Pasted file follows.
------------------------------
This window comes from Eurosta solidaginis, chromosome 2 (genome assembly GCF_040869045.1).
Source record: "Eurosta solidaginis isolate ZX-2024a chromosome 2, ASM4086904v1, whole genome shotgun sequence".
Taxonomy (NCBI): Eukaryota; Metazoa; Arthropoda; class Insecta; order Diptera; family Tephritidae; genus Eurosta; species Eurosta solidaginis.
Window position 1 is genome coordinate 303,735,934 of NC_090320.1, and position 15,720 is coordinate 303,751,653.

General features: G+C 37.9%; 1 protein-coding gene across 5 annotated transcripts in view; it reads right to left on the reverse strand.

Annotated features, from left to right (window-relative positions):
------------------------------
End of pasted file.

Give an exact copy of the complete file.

This window comes from Eurosta solidaginis, chromosome 2 (genome assembly GCF_040869045.1).
Source record: "Eurosta solidaginis isolate ZX-2024a chromosome 2, ASM4086904v1, whole genome shotgun sequence".
Taxonomy (NCBI): Eukaryota; Metazoa; Arthropoda; class Insecta; order Diptera; family Tephritidae; genus Eurosta; species Eurosta solidaginis.
Window position 1 is genome coordinate 303,735,934 of NC_090320.1, and position 15,720 is coordinate 303,751,653.

General features: G+C 37.9%; 1 protein-coding gene across 5 annotated transcripts in view; it reads right to left on the reverse strand.

Annotated features, from left to right (window-relative positions):